The Continuing Value of Relief for
Directors’ Breach of Duty
Rod Edmunds and John Lowry
The nature and scope of relief for directors in breach of their duties did not ﬁgure
prominently in the Steering Group’s fundamental review of company law. Little is
proposed beyond removing one of the two pre-conditions for relief laid down in
section 727 of the Companies Act 1985; the requirement of reasonableness. This
article seeks to subject the relieving discretion to a more radical re-appraisal.
Drawing upon the views expressed by its architects together with the current
judicial approach adopted towards the provision, it is argued that its underlying
rationale would be better met if the test for relief was based solely upon the court’s
determination of fairness. It will be demonstrated that such a model would better
serve to bolster the fundamental tenets of transparency, simplicity and
accessibility that underpin the approach of the Government’s White Paper
towards company law reform while also reinforcing the continuing value of relief.
An errant director may seek total or partial relief from liability under section 727
and the court decides that it ought fairly to be excused.
Throughout its century
this judicial relieving provision has failed to excite a great deal of
academic discussion or comment.
Nor, unsurprisingly, did it ﬁgure prominently
University of Sussex and the Centre for Commercial Law Studies, Queen Mary, University of
London, respectively. The origin of this article is a lecture delivered at the Institute of Advanced
Legal Studies in June 2002. In addition to thanking the participants, the authors wish to record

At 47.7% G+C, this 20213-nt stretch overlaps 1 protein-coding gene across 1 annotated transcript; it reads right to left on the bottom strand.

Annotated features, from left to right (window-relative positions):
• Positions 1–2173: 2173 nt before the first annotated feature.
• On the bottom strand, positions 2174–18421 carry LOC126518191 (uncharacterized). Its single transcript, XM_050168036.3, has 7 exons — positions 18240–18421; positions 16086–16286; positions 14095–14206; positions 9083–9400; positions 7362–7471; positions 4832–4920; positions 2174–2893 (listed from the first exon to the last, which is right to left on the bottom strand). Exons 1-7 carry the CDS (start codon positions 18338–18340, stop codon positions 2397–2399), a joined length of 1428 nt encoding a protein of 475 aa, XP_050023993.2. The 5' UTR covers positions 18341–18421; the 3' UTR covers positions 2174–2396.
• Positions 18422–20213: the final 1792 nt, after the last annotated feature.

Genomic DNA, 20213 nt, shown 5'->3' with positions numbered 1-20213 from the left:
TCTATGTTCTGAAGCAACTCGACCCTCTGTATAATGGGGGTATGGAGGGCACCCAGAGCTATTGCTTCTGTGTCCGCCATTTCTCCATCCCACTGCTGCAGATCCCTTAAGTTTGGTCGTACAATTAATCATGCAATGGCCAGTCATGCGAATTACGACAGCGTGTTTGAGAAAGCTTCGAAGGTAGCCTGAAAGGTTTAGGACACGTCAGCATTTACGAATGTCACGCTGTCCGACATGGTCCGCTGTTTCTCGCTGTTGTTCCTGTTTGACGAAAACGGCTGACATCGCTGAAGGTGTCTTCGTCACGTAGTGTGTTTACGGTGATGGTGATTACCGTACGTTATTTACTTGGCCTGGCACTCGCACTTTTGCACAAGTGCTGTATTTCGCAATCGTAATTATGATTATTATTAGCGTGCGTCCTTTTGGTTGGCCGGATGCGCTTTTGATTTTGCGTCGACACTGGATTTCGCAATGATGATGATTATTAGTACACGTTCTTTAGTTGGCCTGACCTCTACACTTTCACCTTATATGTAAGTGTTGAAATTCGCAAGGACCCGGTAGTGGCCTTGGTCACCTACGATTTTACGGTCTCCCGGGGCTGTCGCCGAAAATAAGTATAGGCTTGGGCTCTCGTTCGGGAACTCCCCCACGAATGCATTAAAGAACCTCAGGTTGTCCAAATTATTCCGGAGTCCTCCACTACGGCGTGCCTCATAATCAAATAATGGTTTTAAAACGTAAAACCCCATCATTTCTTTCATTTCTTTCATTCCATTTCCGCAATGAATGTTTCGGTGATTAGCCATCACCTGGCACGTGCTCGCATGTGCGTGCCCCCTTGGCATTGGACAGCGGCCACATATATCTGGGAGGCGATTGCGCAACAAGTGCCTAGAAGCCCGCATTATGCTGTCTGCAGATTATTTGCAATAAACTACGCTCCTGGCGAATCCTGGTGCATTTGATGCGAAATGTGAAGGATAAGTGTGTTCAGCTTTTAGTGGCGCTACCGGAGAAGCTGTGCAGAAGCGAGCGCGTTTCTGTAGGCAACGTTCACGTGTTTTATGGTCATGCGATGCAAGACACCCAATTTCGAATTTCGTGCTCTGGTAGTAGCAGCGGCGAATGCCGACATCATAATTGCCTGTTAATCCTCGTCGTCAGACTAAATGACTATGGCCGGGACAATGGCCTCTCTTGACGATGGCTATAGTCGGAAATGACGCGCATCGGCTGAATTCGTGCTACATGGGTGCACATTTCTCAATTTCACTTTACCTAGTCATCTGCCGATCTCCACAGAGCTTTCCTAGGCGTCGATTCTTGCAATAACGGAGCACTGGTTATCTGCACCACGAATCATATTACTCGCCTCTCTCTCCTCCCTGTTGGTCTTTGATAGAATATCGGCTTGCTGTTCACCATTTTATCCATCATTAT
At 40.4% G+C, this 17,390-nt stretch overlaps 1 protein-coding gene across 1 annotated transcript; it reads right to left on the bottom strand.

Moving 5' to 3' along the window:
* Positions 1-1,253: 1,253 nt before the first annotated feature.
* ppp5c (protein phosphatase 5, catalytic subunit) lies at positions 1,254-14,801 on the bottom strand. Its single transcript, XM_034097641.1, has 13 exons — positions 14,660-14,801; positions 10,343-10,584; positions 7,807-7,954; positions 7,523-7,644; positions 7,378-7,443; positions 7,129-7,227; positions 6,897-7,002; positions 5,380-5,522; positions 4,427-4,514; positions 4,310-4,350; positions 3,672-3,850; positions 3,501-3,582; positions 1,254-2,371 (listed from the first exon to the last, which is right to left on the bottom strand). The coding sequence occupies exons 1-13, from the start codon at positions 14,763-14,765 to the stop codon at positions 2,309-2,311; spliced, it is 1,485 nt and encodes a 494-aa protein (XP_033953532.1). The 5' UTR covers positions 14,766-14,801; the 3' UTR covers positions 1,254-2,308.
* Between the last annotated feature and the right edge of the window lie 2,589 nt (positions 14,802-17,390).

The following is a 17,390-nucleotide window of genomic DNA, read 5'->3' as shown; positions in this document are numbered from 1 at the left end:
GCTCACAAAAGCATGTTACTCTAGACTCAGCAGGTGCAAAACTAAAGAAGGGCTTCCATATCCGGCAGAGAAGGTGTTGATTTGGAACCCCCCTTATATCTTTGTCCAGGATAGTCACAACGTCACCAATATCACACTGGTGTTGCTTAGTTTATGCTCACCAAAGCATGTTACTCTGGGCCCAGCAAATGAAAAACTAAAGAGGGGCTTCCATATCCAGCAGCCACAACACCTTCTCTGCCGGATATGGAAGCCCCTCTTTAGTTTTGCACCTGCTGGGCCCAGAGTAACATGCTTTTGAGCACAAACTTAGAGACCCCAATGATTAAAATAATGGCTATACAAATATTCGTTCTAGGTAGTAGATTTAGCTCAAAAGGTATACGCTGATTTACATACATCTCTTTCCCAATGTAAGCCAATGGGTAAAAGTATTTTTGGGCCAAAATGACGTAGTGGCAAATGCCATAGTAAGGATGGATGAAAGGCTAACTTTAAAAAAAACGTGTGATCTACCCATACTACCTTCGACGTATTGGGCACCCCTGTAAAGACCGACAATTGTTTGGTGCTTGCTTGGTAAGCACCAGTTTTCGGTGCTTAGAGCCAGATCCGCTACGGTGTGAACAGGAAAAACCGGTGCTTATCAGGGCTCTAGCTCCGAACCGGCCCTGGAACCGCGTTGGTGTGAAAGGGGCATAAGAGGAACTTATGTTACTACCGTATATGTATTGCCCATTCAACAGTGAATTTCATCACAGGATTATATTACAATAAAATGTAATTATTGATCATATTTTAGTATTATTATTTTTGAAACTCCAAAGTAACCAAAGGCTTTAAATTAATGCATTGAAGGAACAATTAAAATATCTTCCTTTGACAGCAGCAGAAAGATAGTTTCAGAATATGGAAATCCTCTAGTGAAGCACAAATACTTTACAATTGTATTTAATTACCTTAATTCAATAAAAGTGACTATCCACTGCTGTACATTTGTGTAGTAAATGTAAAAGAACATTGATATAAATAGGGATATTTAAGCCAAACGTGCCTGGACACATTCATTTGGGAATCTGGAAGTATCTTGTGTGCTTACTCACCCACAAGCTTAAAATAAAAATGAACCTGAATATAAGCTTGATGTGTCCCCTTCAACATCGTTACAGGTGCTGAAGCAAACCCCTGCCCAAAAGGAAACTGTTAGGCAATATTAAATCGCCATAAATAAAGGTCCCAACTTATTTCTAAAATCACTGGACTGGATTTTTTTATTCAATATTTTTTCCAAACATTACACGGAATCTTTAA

their gratitude to Vanessa Finch and James Penner, both of the LSE, Philip Rawlings, University
of Warwick, and to the anonymous referees for their helpful comments on an earlier draft.
1 Section 727(1) provides: ‘If in any proceedings for negligence, default, breach of duty or breach
of trust against an ofﬁcer of a company or a person employed by a company as auditor (whether
he is or is not an ofﬁcer of the company) it appears to the court hearing the case that that ofﬁcer
or person is or may be liable in respect of the negligence, default, breach of duty or breach of
trust, but that he has acted honestly and reasonably, and that having regard to all the
circumstances of the case (including those connected with his appointment) he ought fairly to be
excused for the negligence, default, breach of duty or breach of trust, that court may relieve him,
either wholly or partly, from his liability on such terms as it thinks ﬁt.’
2 See the Companies Act 1907, s 32, which was substantially reproduced in the Companies
(Consolidation) Act 1908, s 279 which extended the availability of relief to any ‘person occupying
the position of director’. The original provision in the 1907 Act, which was based upon the
Judicial Trustees Act 1896, s 3 (now Trustee Act 1925, s 61), granted the court discretion to
relieve a director from liability in negligence. Further subsequent modiﬁcations include extending
its reach to cover (i) ‘default, breach of duty, or breach of trust’ (Companies Act 1929, s 372);
and (ii) ‘an ofﬁcer of the company or a person employed by the company as an auditor’
(Companies Act 1948, s 448). For comparable provisions in other jurisdictions see: Corporations
Law, s 1318 (Australia); Companies Act 1955, s 468 (New Zealand).
3 It does not feature prominently in major textbooks such as P. Davies, Gower’s Principles of
Modern Company Law (London: Sweet & Maxwell, 6
ed, 1997) 652; J.H. Farrar and B.M.
Hannigan, Farrar’s Company Law (London: Butterworths, 4
ed, 1998) 427–428; and J. Birds,
A.J. Boyle, E. Ferran and C. Villers, Boyle & Birds’ Company Law (Bristol: Jordans, 4
545. The provision fares better in practioner works such as Gore-Browne on Companies (Bristol
Jordans Loose-leaf, 44
ed) at 27.21.5; British Company Law & Practice (Bicester, Oxon: CCH
Editions Loose-leaf) 32–950; and Corporate Law Service (London: Butterworths Loose-leaf)
rThe Modern Law Review Limited 2003 (MLR 66:2, March). Published by Blackwell Publishing Ltd.,
9600 Garsington Road, Oxford OX4 2DQ, UK and 350 Main Street, Malden, MA 02148, USA. 195